“Father,” Langdon said, his tone challenging, “we’re all familiar with the Revelation of Saint John and the literal meaning of the Apocalypse, but biblical prophecy hardly seems—”
“Oh, heavens, the Book of Revelation is a mess!” the dean said. “Nobody knows how to read that."
In this scene from Dan Brown's latest thriller, The Lost Symbol, Professor Robert Langdon and the Reverend Colin Galloway engage in a classic scriptural debate: just what on Earth (or in Heaven) does this book mean? Is Revelation in fact a divine message or just a godawful mess?
Much of the action in The Lost Symbol hinges on the tension between the literal interpretation of codes and ciphers, and the layers of true meaning which underlie the literal. For thousands of years many have tried to read John's Revelation as a coded guide to unfolding history. Numerous schemes have sought to decipher the number '666' to reveal the name of a pope, a potentate, or a president. All, thus far, in vain, because at the heart of all the would-be mapmaking and codebreaking is a desire to do what is plainly warned against here in chapter 22: to add manmade words to the divine Word.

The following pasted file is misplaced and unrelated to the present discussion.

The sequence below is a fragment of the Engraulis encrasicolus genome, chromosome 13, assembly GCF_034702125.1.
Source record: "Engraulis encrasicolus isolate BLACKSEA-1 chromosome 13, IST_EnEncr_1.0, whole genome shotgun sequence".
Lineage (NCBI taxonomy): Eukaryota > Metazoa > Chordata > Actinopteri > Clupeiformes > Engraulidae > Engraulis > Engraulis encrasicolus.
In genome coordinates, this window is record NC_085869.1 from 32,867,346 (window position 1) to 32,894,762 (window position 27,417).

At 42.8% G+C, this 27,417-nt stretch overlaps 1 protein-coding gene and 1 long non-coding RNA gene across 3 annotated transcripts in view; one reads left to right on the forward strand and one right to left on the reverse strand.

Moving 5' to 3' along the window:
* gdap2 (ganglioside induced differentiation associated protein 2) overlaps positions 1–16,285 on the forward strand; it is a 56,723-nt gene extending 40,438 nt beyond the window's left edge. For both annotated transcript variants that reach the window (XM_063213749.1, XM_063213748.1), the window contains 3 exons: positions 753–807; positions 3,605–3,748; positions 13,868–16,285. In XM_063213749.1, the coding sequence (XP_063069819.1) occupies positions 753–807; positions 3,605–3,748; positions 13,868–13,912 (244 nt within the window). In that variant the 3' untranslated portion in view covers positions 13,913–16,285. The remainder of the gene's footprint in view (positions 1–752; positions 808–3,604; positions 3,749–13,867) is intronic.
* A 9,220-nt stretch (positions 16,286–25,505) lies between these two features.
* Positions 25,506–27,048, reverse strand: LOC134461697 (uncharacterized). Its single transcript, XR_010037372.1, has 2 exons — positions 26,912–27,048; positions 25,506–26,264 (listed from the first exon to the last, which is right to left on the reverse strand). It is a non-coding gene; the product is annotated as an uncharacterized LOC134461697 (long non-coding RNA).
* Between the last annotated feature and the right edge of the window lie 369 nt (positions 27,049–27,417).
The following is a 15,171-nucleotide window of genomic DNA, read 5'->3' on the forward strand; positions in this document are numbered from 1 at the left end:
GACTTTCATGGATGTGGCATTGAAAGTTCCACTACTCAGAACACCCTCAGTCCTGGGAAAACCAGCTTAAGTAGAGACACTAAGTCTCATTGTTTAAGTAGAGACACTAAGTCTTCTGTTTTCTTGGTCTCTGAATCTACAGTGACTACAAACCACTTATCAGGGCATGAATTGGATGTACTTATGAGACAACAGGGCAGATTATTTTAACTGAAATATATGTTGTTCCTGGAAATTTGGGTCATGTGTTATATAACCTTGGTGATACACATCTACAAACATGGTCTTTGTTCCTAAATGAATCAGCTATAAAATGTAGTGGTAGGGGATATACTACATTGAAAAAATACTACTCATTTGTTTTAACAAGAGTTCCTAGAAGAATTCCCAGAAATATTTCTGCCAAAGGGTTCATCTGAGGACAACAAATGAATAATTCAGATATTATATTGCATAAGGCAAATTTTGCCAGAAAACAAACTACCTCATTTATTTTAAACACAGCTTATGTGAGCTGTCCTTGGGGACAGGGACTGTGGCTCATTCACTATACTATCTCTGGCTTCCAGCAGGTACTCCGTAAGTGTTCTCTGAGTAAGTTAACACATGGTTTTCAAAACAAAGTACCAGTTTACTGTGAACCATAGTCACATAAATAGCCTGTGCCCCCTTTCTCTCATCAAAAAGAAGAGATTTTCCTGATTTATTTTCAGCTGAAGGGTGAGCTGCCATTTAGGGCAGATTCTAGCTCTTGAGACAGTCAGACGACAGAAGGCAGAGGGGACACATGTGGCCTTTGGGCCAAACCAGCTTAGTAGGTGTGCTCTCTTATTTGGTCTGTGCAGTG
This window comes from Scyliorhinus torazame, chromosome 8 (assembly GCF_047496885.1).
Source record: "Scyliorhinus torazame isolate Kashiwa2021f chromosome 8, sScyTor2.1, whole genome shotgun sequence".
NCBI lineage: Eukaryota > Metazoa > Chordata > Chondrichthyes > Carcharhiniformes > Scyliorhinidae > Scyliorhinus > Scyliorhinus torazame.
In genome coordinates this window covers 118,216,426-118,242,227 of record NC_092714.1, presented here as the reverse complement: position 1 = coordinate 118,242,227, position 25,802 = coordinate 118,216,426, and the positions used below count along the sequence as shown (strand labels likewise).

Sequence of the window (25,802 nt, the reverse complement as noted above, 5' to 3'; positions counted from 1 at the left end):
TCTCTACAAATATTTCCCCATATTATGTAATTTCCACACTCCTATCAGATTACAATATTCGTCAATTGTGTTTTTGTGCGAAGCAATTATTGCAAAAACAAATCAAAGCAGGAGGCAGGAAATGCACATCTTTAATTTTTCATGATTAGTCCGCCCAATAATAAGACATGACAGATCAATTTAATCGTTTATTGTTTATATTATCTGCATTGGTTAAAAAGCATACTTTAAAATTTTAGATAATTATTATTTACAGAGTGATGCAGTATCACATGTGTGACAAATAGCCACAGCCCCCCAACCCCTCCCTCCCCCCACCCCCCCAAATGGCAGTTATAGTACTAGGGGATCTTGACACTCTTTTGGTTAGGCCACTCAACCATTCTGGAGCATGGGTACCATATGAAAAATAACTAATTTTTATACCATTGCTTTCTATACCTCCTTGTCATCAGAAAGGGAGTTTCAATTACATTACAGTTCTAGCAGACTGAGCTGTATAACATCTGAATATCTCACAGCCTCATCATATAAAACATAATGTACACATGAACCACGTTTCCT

This is the end of The Book. There will be no further words of Holy Scripture. Enough has been written and the message now goes out to the seven churches in Asia (Minor) and from them to the wider Church: Come. Here is your share in true life and in the community of all the saints. Come as you are--no more but no less. Just Come.
"The Apocalypse is not the end of the world, but rather it is the end of the world as we know it."
--Peter Solomon, in Dan Brown's The Lost Symbol
Even so, Come quickly Lord Jesus. Maranatha!